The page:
What To Look For In A Rental Property
Consider the way most home buyers shop for the house of their dreams. They scan real estate listings, go on Zillow, drive by and look at places with curb appeal, find a realtor, go to open houses, book showings to take a closer look, wrestle with finances, and hopefully eventually make a deal. It’s a whole different game when you’re looking at real estate as a money-making investment. Everyone wants in on the game because it’s becoming clear that investing in real estate will grow your net worth exponentially, and while you won’t become a millionaire overnight, you will see your riches grow over time.
Here are 24 tips on what to look for in a rental property:
1. Check out the neighborhood.
You may find a great duplex that fits the bill for your plans to be an owner occupant (occupy one side and rent out the other, paying down your mortgage with the rental income.) Good plan! But if that duplex is down the road from an industrial site, on land that floods when it rains, or in the middle of a neighborhood of homes that haven’t been updated or renovated in 100 years, you aren’t likely to get a good return on your investment. Look at the property values of nearby houses to get an idea where that duplex falls in comparison. You want to find other properties of value in close proximity. Ideally, that duplex will also be in a neighborhood that’s up and coming, in an excellent school district, and in walking distance of parks, but you can’t have it all, can you?
2. Talk to people.
The realtor representing that duplex may have a great sales pitch, but the people next door may know more. Ask them about who lives there, if there are people who have loud house parties, late night gatherings around fire pits, or mow their lawns before 8 a.m. No neighborhood will be perfect, but a realtor isn’t going to tell you if you can smell the cows from the farm a quarter mile away.
3. Envision your ideal renter and buy accordingly.
Maybe you want to attract young professionals, or at the opposite end of the spectrum, empty nesters or older adults. Their needs will vary astronomically. Young people will want art districts, coffee shops and lots of green landscaping to cultivate. Older adults will look for places requiring less upkeep, maybe on a bus line, or with a good grocery store a short drive away. Something you love may not be suited to the needs of your potential renters, so think it through. Jot down a list of amenities based on your would-be renters, not on your own personal likes and dislikes.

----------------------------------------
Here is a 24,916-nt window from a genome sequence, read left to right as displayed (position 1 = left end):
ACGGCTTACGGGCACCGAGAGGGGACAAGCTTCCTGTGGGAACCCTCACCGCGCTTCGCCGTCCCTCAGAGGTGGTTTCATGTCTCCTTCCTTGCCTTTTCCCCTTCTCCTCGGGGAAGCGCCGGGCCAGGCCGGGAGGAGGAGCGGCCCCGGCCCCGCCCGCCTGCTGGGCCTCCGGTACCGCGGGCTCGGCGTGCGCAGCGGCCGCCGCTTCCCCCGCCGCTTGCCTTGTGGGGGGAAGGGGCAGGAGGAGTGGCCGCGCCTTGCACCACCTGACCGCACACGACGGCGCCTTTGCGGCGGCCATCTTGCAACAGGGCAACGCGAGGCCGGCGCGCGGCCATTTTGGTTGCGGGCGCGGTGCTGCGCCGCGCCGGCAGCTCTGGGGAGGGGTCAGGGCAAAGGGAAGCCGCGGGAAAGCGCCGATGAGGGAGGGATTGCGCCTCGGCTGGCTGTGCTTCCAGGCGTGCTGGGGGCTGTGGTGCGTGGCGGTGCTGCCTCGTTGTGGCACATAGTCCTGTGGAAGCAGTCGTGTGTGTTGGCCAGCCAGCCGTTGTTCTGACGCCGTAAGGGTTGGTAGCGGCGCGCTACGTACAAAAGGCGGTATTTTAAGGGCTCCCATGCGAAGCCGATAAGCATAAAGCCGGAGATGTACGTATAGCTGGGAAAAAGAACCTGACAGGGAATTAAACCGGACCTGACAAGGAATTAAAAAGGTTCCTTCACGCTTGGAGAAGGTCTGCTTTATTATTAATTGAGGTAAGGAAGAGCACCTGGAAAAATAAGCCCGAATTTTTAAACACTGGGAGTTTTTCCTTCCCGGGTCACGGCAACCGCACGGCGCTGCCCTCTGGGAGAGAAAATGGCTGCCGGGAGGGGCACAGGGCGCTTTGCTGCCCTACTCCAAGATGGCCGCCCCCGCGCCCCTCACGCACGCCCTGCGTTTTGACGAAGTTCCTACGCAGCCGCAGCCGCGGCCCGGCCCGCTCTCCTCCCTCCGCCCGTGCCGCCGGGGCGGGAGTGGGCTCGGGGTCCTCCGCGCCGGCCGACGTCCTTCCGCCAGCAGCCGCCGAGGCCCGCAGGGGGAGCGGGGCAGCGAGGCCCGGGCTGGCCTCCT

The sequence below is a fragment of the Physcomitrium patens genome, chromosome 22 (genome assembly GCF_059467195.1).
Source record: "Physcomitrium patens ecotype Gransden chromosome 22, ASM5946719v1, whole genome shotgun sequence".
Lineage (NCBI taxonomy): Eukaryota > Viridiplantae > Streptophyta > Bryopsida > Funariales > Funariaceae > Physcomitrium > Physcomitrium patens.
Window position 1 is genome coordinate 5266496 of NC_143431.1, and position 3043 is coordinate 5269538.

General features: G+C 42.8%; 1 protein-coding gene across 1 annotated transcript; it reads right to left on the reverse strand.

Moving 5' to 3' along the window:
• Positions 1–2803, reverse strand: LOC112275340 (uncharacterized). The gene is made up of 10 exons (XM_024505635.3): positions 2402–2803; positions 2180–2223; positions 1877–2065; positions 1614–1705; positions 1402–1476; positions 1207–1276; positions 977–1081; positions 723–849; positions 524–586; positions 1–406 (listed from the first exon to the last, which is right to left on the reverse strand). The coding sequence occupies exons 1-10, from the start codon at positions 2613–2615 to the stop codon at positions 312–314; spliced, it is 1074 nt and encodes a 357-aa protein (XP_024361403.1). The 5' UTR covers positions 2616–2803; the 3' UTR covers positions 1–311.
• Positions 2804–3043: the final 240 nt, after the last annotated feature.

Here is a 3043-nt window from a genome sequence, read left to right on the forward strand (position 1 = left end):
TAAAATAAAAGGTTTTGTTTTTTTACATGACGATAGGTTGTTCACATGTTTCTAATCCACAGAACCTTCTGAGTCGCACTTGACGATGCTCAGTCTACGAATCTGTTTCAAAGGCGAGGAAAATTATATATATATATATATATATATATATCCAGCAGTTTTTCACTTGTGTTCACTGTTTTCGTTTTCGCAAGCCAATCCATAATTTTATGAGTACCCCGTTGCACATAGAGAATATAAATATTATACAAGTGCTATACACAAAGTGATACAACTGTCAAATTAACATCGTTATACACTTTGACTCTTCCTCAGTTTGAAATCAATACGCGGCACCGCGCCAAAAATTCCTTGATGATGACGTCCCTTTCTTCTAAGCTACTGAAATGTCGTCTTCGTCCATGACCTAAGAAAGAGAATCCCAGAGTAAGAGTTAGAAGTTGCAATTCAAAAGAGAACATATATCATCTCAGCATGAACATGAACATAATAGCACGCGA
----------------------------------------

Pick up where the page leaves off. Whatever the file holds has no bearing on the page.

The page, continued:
4. Unless you’re Mr. Flipper Extraordinaire, avoid fixer-uppers.
A fresh coat of paint on the porch? Sure. Renovating a creaking porch with broken front steps? Not so much. If it’s purely cosmetic – tile, floors, wallpaper removal – the investment will be mostly your time. But if it’s a repair job, that will likely require hiring contractors, and that’s an investment of time and money you may not be in the position to make. It that duplex requires major fixes like a new roof or HVAC system or foundation, we recommend you back away and keep looking.
5. Tally up hidden expenses.
Sure, you know you’ll have a mortgage payment, and if you’ve played the game right, your rental income will pay for that (and maybe even leave you with some pocket change), but there are other lesser known costs to owning property. There will be taxes and rental insurance, and many places have homeowner association fees. Do the research and calculate the bottom line.
6. Realize there may be vacancy gaps.
If you’re renting to tenants short-term or even a year at a time, there will be months when the property isn’t occupied. It will likely take you a few weeks to repaint and clean the duplex in between tenants. Experts say estimate one month per year as a conservative estimate on rental property vacancy.
7. Don’t overestimate your time for grounds maintenance.
It may SEEM like a good idea to take care of the property yourself, but do you really have time to mow your own lawn, then truck the mower over to your rental property, repeating this cycle weekly? And if the duplex is in a snow zone, it becomes even more of a challenge to clear your own driveway after a storm…then head to the duplex with your snowblower to do it all over again. Better options are to write into a lease that tenants will care for the lawn and clear the snow, or to hire the work out to someone else.
8. Have the property inspected by an expert.
Hire a home inspector to go through every nook and corner to see what you can’t notice, like water leaking behind walls, loose bricks in the chimney, an old furnace. It’s well worth the cost of an inspection to know what you’re getting into. If the inspector comes up with repairs costing $1,500 or more, you are legally allowed to back out of the deal 100 percent penalty free.
9. Remember the 1% rule.
Every investor has their own financial goals, but smart investors know to abide by the 1% rule. For example, if you buy a house for $100,000, it would need to bring in $1,000 per month. This is determined by a simple math equation: taking the estimated monthly rent and dividing it by the price of the house ($1,000/$100,000 = 1%) You should only think about buying a house that doesn’t adhere to the 1% rule if the duplex is in a neighborhood undergoing a major renaissance, during which all properties will see exponential growth in value.
10. Research the property taxes.
Understanding real estate taxes is crucial. Call the local town, county and school districts to get the taxes from the previous year, then build in a certain percentage hike. High taxes will erode your potential profits, so do the homework. As a general rule, metropolitan areas have higher property taxes, while taxes are lower in rural areas. But really, it’s impossible to guesstimate taxes, so make those phone calls, pronto.
11. Consider insurance costs.